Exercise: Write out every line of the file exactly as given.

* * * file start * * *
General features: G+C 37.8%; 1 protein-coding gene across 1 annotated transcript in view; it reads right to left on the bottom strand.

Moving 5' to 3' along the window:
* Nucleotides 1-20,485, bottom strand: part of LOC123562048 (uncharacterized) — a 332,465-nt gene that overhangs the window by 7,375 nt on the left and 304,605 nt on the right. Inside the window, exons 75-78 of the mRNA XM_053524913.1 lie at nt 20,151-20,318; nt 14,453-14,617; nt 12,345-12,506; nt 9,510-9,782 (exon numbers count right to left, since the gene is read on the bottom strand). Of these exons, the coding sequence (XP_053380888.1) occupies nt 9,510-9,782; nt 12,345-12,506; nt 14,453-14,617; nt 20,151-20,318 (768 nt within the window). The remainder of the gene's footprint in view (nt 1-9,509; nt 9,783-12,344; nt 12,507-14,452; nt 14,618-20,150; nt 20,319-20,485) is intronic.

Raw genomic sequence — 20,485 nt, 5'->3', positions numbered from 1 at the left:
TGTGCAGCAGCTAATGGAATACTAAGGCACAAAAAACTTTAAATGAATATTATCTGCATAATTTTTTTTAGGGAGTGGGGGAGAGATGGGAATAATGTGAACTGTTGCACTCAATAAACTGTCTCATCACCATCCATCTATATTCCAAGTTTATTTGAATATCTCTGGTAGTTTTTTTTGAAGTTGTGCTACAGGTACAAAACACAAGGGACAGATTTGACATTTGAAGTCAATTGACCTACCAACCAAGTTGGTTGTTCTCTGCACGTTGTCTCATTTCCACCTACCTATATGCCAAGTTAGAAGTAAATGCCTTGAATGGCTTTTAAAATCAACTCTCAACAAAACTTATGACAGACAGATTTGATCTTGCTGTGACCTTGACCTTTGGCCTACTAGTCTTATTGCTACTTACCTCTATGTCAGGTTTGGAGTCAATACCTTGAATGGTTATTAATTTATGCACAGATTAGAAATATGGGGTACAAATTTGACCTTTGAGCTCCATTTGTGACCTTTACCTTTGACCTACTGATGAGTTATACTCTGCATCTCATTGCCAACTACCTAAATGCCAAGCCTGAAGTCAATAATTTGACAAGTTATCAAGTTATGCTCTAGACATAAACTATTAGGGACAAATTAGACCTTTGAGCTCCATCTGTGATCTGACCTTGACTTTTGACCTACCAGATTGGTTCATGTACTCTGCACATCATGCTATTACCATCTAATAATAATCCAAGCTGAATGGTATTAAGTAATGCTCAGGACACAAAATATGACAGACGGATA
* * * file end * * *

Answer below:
General features: G+C 37.8%; 1 protein-coding gene across 1 annotated transcript in view; it reads right to left on the bottom strand.

Moving 5' to 3' along the window:
* Nucleotides 1-20,485, bottom strand: part of LOC123562048 (uncharacterized) — a 332,465-nt gene that overhangs the window by 7,375 nt on the left and 304,605 nt on the right. Inside the window, exons 75-78 of the mRNA XM_053524913.1 lie at nt 20,151-20,318; nt 14,453-14,617; nt 12,345-12,506; nt 9,510-9,782 (exon numbers count right to left, since the gene is read on the bottom strand). Of these exons, the coding sequence (XP_053380888.1) occupies nt 9,510-9,782; nt 12,345-12,506; nt 14,453-14,617; nt 20,151-20,318 (768 nt within the window). The remainder of the gene's footprint in view (nt 1-9,509; nt 9,783-12,344; nt 12,507-14,452; nt 14,618-20,150; nt 20,319-20,485) is intronic.

Raw genomic sequence — 20,485 nt, 5'->3', positions numbered from 1 at the left:
TGTGCAGCAGCTAATGGAATACTAAGGCACAAAAAACTTTAAATGAATATTATCTGCATAATTTTTTTTAGGGAGTGGGGGAGAGATGGGAATAATGTGAACTGTTGCACTCAATAAACTGTCTCATCACCATCCATCTATATTCCAAGTTTATTTGAATATCTCTGGTAGTTTTTTTTGAAGTTGTGCTACAGGTACAAAACACAAGGGACAGATTTGACATTTGAAGTCAATTGACCTACCAACCAAGTTGGTTGTTCTCTGCACGTTGTCTCATTTCCACCTACCTATATGCCAAGTTAGAAGTAAATGCCTTGAATGGCTTTTAAAATCAACTCTCAACAAAACTTATGACAGACAGATTTGATCTTGCTGTGACCTTGACCTTTGGCCTACTAGTCTTATTGCTACTTACCTCTATGTCAGGTTTGGAGTCAATACCTTGAATGGTTATTAATTTATGCACAGATTAGAAATATGGGGTACAAATTTGACCTTTGAGCTCCATTTGTGACCTTTACCTTTGACCTACTGATGAGTTATACTCTGCATCTCATTGCCAACTACCTAAATGCCAAGCCTGAAGTCAATAATTTGACAAGTTATCAAGTTATGCTCTAGACATAAACTATTAGGGACAAATTAGACCTTTGAGCTCCATCTGTGATCTGACCTTGACTTTTGACCTACCAGATTGGTTCATGTACTCTGCACATCATGCTATTACCATCTAATAATAATCCAAGCTGAATGGTATTAAGTAATGCTCAGGACACAAAATATGACAGACGGATA